Children with tongue tie and lip tie may exhibit various symptoms during their growth and development. Common indications in babies include challenges with weight gain, tendency to fall asleep while breastfeeding (attributed to the extra effort needed for breastfeeding compared to infants without a tongue tie, leading to quicker fatigue), poor latch quality, reflux, and other signs such as colic, gumming or chewing on nipples, lip blisters, and short sleep episodes.5,6,7

Symptoms associated with tongue tie are not limited to babies; they can also manifest in mothers. Common complaints from breastfeeding mothers of children with tongue tie include pain during breastfeeding, sore nipples, ineffective breast emptying, and an increased risk of breast infections. 5,6,7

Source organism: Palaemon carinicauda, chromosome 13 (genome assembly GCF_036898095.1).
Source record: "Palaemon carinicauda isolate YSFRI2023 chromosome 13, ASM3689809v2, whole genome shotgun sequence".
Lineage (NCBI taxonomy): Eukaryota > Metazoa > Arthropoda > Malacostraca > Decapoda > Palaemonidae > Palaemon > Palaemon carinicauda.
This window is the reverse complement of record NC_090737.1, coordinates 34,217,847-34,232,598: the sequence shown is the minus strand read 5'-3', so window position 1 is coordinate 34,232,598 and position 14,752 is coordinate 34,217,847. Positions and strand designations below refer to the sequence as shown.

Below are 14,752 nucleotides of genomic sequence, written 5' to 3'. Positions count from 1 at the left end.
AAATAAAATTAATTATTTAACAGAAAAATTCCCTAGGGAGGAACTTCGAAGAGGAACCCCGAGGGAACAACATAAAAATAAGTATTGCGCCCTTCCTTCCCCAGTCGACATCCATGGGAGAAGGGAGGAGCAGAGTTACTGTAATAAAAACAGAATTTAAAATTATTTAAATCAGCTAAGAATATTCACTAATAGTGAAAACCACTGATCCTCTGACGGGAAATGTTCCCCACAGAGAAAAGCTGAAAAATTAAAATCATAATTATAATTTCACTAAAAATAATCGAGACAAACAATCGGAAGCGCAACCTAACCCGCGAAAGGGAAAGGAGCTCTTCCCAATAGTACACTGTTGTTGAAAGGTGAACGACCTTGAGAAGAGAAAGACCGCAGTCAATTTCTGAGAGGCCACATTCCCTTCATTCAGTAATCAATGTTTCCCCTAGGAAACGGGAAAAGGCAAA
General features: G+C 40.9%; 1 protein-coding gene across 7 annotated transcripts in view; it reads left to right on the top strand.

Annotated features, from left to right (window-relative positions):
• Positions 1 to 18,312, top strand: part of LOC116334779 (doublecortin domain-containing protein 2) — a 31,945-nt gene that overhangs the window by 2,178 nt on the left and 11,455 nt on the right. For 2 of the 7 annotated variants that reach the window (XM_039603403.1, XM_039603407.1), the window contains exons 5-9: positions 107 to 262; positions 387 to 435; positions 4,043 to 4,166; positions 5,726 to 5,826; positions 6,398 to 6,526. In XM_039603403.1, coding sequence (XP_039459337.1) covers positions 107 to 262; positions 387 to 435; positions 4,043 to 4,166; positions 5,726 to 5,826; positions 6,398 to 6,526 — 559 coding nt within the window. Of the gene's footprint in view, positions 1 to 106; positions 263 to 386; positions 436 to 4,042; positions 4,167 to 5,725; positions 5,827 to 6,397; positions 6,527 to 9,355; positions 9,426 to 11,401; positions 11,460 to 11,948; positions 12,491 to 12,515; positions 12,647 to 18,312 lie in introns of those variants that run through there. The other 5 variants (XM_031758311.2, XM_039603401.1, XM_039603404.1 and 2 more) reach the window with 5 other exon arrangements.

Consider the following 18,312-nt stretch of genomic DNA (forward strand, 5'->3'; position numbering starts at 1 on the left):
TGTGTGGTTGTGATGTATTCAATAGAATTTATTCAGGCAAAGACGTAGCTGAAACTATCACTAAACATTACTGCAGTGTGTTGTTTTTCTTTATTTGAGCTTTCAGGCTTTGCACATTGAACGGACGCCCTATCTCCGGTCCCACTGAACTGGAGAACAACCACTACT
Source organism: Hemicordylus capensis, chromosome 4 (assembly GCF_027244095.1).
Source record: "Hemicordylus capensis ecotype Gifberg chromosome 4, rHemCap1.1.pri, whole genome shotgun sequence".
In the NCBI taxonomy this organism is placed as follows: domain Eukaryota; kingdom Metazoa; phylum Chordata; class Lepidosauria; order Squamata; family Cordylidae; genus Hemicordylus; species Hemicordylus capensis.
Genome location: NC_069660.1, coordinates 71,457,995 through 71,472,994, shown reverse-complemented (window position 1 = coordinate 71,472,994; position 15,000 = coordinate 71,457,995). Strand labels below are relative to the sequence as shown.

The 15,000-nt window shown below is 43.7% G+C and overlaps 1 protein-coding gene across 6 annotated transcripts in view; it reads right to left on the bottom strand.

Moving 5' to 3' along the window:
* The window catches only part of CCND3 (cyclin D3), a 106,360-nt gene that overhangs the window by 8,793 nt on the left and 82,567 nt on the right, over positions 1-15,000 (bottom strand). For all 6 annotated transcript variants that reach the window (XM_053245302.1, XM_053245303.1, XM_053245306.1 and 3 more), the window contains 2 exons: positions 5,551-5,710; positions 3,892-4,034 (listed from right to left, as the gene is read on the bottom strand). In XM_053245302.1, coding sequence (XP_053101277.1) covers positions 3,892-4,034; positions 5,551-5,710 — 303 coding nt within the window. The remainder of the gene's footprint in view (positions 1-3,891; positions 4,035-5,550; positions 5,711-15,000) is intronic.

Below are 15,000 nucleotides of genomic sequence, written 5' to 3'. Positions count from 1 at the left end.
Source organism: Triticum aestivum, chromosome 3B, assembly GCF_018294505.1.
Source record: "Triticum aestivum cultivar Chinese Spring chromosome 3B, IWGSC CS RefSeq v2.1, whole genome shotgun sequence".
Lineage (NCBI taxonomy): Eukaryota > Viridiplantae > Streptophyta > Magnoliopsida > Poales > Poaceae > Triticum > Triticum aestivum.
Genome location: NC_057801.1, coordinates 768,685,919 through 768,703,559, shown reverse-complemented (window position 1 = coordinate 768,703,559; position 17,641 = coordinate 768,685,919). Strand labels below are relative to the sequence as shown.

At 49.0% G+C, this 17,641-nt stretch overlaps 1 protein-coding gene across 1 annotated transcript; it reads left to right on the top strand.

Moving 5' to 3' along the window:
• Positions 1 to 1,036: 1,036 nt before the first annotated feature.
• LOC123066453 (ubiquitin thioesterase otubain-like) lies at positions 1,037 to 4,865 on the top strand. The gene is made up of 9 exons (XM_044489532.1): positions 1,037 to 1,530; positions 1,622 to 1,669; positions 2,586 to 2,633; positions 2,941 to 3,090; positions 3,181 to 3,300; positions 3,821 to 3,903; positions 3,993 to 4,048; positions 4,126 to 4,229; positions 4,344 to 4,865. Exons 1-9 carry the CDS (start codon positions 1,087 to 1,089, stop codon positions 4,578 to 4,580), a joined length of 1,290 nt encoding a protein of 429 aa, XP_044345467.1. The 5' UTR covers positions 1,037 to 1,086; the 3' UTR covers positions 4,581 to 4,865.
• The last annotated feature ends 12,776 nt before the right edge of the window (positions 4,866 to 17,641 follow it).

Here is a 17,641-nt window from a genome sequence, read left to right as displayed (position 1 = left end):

In addition to tongue tie, breastfeeding challenges can also stem from lip tie. Lip tie refers to a string or frenulum on the upper lip that attaches to the upper jaw.

. This membranous frenulum has no muscles. When it attaches to the bone or upper gums, it may restrict the movement of the lips during breastfeeding. A downward lip position is crucial in the breastfeeding process to enable the baby’s mouth to generate a vacuum or high negative pressure, facilitating effective sucking and optimal transfer of breast milk. Moreover, downward lips stimulate the oxytocin chain, promoting optimal milk release from the mother’s breasts. Failure of a baby’s lips to lower during breastfeeding can lead to issues such as pain and sore nipples.8

Tongue tie and lip tie can contribute to ineffective latching and poor breast milk transfer, potentially leading to slow weight gain (SWG) or failure to thrive (FTT) in babies. A holistic approach to therapy for infants with tongue tie, lip tie, SWG, or FTT includes a combination of interventions such as frenotomy, supplementation, lactagogue use, and acupuncture. This holistic approach has shown improvements in the baby’s nutritional status and an increase in the mother’s breast milk supply.9